In the typical plan, 23.8% of assets are allocated to actively-managed stock funds, 13.4% to target date funds, 10.2% to indexed domestic stock funds, 9.6% to stable value funds, and 8.0% to actively managed bond funds.
The average allocation to company stock in 2012 was 17.3%. Only 5% of plans had over half of the assets invested in company stock, down from 17% ten years ago. Nearly 41% of plans had less than 10% of their assets invested in company stock, up from 29% ten years ago.
Nine out of ten plans have an investment policy statement, up from 70% in 2003. Most plans monitor their
investments on a quarterly basis. Nearly 7 out of 10 companies use an independent advisor to help with fiduciary responsibility.
Investment Advice and Education
Investment advice is offered by 35% of companies. Within these firms, 17.6% of eligible participants take advantage of the service. The most common type of advice provider is a web-based platform (38.2%), followed by a registered
investment advisor (25.5%), a financial advisor affiliated with the plan provider (25%), and the remaining balance with other credentialed financial professionals.
Small companies are more likely to offer one-on-one counseling, while large companies lean toward a web-based provider. When more than one type of advice is offered, one-on-one is generally the most popular.
Te most common forms of plan education include enrollment kits (69.5%), seminars/workshops (62.5%), e-mail (53%), web-based education (52.2%), and fund performance sheets (45.2%). Thirteen percent of plans use mobile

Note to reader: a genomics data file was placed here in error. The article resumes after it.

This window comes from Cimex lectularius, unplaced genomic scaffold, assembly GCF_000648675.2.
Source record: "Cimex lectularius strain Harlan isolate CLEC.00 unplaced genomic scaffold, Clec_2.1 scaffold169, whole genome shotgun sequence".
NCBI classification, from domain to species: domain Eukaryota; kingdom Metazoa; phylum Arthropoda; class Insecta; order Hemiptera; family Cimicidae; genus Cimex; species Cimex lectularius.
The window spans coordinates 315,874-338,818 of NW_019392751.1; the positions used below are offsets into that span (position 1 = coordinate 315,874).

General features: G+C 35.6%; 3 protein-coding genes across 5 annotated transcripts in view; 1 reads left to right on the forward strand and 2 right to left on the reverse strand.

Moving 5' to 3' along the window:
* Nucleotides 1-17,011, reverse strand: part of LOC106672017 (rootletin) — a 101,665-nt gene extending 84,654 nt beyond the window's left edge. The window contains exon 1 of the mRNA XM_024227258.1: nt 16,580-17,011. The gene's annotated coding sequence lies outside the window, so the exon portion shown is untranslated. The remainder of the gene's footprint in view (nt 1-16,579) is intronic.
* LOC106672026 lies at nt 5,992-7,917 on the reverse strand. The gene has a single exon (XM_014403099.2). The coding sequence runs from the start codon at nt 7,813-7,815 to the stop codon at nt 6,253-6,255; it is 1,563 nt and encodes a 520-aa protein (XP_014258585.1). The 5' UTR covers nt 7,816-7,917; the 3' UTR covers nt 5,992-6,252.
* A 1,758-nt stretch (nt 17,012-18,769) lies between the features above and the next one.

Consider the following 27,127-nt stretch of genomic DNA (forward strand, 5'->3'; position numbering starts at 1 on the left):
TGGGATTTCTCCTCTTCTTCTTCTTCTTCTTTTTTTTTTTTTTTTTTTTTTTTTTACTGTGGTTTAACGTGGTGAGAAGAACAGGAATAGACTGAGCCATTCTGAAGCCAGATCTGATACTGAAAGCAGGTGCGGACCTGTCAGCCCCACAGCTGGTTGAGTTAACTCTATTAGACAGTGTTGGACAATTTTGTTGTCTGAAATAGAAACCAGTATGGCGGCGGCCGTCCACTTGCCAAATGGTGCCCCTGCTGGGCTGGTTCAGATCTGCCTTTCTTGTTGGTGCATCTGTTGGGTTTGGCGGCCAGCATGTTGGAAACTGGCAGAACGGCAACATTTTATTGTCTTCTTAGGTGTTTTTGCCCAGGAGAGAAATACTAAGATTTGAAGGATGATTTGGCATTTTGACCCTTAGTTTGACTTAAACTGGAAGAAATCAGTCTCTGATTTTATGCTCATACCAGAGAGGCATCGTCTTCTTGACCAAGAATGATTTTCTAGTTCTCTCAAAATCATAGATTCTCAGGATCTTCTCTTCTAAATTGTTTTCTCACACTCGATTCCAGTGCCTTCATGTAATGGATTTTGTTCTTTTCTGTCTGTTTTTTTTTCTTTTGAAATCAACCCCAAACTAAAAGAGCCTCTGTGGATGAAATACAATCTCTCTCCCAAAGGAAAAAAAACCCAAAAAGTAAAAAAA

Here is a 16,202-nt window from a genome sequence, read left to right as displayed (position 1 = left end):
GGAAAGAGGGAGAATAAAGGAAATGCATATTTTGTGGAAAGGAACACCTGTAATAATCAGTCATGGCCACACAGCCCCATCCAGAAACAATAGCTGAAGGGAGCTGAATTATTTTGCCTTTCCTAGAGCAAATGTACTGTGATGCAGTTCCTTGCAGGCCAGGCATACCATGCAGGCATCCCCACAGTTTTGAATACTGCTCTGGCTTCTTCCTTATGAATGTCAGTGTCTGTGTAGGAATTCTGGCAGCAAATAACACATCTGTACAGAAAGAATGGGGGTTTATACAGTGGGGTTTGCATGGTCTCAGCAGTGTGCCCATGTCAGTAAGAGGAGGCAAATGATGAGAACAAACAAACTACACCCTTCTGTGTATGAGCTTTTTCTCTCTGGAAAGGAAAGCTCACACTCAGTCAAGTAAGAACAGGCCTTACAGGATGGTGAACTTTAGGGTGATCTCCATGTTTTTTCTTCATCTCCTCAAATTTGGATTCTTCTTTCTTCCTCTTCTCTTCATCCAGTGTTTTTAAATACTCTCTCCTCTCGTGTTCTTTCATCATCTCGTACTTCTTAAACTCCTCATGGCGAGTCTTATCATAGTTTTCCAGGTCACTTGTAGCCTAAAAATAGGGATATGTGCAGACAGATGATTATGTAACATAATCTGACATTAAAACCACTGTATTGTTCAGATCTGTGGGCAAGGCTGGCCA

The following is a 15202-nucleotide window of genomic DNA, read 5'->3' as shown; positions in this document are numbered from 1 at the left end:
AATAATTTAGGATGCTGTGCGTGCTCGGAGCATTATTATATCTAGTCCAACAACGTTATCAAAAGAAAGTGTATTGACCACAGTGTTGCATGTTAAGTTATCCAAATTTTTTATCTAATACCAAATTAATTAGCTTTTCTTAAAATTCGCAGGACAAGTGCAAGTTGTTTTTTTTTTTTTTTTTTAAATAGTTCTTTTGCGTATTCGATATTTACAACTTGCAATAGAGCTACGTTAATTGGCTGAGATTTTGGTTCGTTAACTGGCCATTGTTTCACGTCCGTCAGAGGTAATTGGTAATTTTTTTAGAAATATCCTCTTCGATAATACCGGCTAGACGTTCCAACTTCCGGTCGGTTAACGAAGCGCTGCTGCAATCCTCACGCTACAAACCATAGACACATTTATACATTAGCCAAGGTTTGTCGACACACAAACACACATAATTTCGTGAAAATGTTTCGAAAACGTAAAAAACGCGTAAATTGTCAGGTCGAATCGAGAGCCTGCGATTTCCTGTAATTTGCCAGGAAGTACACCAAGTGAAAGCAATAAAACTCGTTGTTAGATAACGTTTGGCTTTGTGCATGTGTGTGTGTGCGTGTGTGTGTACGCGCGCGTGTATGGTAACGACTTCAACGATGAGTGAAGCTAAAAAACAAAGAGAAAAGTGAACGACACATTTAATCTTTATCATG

apps and 3.6% use social media. The most common reasons for providing education include increasing plan participation (78.8%), increasing contribution rates (74.8%), and increasing appreciation for the plan (72.6%). Four
out of ten plans provide education to help reduce their fiduciary liability.
About the Survey
The 56th annual survey reflects the experiences of six hundred eighty-six 401(k), profit-sharing, and "combination" plans with 10.3 million plan participants and $769 billion in plan assets in 2012. Respondent firms represented a wide range of industries, such as construction, financial, health care, manufacturing, real estate, services, and utility/energy.
Bryant Wealth Management, Inc. is a Washington USA small business corporation providing fee-only advisory services for individuals, families and small organizations. This report is not specific to anyone's personal circumstances. We issue general information for educational purposes based upon publicly available sources we believe to be reliable. However, we cannot assure accuracy or completeness as it may change any time and without notice. For more information, contact us by e-mail or call toll-free 1-800-980-3048.
Chris Bryant, Ph.D., MBA, RFC® is the founder, Chairman, and CEO of Bryant Wealth Management, Inc. Dr. Bryant is the author of 7-Steps to Financial Success and the Personal Financial Planning course. He provides advisory services for his private client group while engaging in a limited number of public speaking arrangements each year to help people enjoy life, achieve goals, and leave a legacy.
Chris Bryant is an American financial advisor.